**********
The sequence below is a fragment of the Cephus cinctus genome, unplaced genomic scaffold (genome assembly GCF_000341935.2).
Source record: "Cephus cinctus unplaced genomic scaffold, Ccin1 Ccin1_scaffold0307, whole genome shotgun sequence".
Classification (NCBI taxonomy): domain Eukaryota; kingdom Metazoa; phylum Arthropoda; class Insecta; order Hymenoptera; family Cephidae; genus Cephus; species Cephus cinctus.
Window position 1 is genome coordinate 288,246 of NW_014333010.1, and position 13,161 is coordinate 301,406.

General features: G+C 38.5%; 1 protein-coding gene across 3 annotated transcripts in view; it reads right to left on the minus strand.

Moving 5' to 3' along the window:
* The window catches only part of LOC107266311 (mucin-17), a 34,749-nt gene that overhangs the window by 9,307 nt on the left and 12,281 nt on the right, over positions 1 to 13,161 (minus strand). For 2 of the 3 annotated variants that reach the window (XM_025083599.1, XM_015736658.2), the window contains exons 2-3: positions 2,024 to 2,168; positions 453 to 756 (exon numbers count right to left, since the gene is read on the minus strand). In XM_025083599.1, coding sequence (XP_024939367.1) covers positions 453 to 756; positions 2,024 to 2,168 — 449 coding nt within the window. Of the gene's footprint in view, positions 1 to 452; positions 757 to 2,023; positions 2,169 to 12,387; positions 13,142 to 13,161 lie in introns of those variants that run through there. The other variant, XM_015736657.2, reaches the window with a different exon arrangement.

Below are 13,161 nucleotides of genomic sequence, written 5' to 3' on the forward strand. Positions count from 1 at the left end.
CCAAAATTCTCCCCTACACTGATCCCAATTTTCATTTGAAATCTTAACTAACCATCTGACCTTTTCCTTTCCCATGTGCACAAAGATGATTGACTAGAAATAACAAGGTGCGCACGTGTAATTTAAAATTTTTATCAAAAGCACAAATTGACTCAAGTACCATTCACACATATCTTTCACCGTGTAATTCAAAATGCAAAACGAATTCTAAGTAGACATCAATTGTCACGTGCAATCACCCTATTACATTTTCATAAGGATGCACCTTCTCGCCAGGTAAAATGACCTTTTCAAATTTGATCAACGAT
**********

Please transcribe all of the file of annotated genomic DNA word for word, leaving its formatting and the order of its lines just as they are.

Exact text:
The sequence below is a fragment of the Cephus cinctus genome, unplaced genomic scaffold (genome assembly GCF_000341935.2).
Source record: "Cephus cinctus unplaced genomic scaffold, Ccin1 Ccin1_scaffold0307, whole genome shotgun sequence".
Classification (NCBI taxonomy): domain Eukaryota; kingdom Metazoa; phylum Arthropoda; class Insecta; order Hymenoptera; family Cephidae; genus Cephus; species Cephus cinctus.
Window position 1 is genome coordinate 288,246 of NW_014333010.1, and position 13,161 is coordinate 301,406.

General features: G+C 38.5%; 1 protein-coding gene across 3 annotated transcripts in view; it reads right to left on the minus strand.

Moving 5' to 3' along the window:
* The window catches only part of LOC107266311 (mucin-17), a 34,749-nt gene that overhangs the window by 9,307 nt on the left and 12,281 nt on the right, over positions 1 to 13,161 (minus strand). For 2 of the 3 annotated variants that reach the window (XM_025083599.1, XM_015736658.2), the window contains exons 2-3: positions 2,024 to 2,168; positions 453 to 756 (exon numbers count right to left, since the gene is read on the minus strand). In XM_025083599.1, coding sequence (XP_024939367.1) covers positions 453 to 756; positions 2,024 to 2,168 — 449 coding nt within the window. Of the gene's footprint in view, positions 1 to 452; positions 757 to 2,023; positions 2,169 to 12,387; positions 13,142 to 13,161 lie in introns of those variants that run through there. The other variant, XM_015736657.2, reaches the window with a different exon arrangement.

Below are 13,161 nucleotides of genomic sequence, written 5' to 3' on the forward strand. Positions count from 1 at the left end.
CCAAAATTCTCCCCTACACTGATCCCAATTTTCATTTGAAATCTTAACTAACCATCTGACCTTTTCCTTTCCCATGTGCACAAAGATGATTGACTAGAAATAACAAGGTGCGCACGTGTAATTTAAAATTTTTATCAAAAGCACAAATTGACTCAAGTACCATTCACACATATCTTTCACCGTGTAATTCAAAATGCAAAACGAATTCTAAGTAGACATCAATTGTCACGTGCAATCACCCTATTACATTTTCATAAGGATGCACCTTCTCGCCAGGTAAAATGACCTTTTCAAATTTGATCAACGAT